“At the other end, pre-trained machine learning models like Cloud Vision API  deliver immediate results with minimal investment and technical proficiency. But what about the countless customers that fall in between?”

For Li, many have needs beyond what’s available with pre-trained models, but don’t have the skills or resources to build their own custom solutions.

To address this middle ground, Google Cloud announced Cloud AutoML earlier this year.

“It makes it possible for anyone to extend powerful ML models to suit the specific needs of their domain, without requiring any specialised knowledge in machine learning or coding,” Li added.

“Our first release, AutoML Vision, extends the Cloud Vision API to recognise entirely new categories of images.

“After refining the experience with our alpha users, we're excited that today, AutoML Vision goes into public beta.”

But Li acknowledged that image classification is “just one of countless applications” of machine learning.

Hence the introduction of two new AutoML offerings.

“AutoML Natural Language helps you automatically predict custom text categories specific to domains our customers desire,” Li said.

“And with AutoML Translation you can upload translated language pairs to train your own custom translation model.”

In true Google Cloud style, the conveyor belt of customers to endorse such solutions were readily available, through Hearst Newspapers, Nikkei Group and Keller Williams Realty.

“As one of the world's largest publishers of monthly magazines, with 25 U.S. titles and almost 300 international editions, the Hearst team is always looking for better ways to manage content,” said Esfand Pourmand, senior vice president of revenue at Hearst Newspapers.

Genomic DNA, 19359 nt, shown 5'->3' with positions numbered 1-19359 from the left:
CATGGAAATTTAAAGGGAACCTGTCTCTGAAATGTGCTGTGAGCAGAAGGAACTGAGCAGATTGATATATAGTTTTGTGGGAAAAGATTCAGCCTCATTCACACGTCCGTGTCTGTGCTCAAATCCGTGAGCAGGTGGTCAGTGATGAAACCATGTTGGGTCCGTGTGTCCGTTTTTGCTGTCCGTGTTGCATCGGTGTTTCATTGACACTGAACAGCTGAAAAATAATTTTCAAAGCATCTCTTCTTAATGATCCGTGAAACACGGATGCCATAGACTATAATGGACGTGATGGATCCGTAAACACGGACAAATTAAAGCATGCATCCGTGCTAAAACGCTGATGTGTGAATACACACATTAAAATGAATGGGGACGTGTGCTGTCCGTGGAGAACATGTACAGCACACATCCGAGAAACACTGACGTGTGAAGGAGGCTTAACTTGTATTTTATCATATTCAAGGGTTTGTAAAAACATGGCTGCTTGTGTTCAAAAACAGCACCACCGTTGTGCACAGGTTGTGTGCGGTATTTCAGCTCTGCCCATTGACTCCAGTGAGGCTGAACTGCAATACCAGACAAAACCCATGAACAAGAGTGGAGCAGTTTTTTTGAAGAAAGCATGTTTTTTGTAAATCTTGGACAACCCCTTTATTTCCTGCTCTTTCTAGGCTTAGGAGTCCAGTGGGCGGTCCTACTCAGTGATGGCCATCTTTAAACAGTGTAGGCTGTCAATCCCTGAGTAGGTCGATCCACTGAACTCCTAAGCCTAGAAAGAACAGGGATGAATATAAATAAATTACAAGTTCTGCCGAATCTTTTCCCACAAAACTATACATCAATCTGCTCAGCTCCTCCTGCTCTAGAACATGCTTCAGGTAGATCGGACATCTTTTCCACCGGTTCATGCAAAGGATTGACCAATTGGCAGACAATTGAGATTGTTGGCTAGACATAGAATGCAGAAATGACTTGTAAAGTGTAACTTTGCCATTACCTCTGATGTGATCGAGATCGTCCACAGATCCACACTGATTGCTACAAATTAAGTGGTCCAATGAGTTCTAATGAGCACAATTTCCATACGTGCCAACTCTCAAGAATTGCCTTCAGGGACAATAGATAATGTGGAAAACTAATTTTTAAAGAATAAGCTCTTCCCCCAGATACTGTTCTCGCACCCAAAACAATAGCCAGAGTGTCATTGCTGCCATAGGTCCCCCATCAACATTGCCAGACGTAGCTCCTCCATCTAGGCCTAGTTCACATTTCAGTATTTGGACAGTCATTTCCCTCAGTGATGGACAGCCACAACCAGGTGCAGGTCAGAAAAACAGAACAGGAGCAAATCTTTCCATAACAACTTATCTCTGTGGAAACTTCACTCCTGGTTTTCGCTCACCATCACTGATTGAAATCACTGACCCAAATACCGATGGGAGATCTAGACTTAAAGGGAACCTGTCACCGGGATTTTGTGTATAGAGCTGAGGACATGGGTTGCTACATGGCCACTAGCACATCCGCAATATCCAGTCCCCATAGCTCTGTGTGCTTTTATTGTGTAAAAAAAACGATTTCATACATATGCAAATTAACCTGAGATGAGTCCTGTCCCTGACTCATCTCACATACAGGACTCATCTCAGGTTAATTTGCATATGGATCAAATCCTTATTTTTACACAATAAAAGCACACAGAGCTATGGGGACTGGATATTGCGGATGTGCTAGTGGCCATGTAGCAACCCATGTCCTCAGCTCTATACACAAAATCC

“We are looking forward to using AutoML Natural Language to apply our custom universal taxonomy to our content.

"AutoML Natural Language allows us to create custom models that meet our specific needs, with higher accuracy than other solutions we considered.”

Accessible AI

During the past 12 months, Li said Google Cloud has worked hard to ensure that AI is “not just more powerful, but more accessible.”

To achieve such democratisation, the vendor introduced Cloud TPUs, custom processors designed from scratch to accelerate machine learning tasks.

The third generation of such an offering is now available in alpha, in a bid to make support for larger amounts of machine learning computation possible for more businesses.

“We’ve been amazed at what our customers have accomplished with Cloud TPUs,” Li explained. “For example, TPUs allowed eBay to reduce the training time of their visual search model by a factor of almost 100—from months to days.”

Spanning hardware such as Cloud TPUs to software like AutoML - in addition to vertical solutions like Contact Centre AI - Li and her team are working to advance the state of the art while lowering the barrier to entry to AI.

“We’re serving customers with a wide spectrum of needs and expertise,” Li added. “And we’re doing this with the aim to enhance the human experience at the centre of it all.”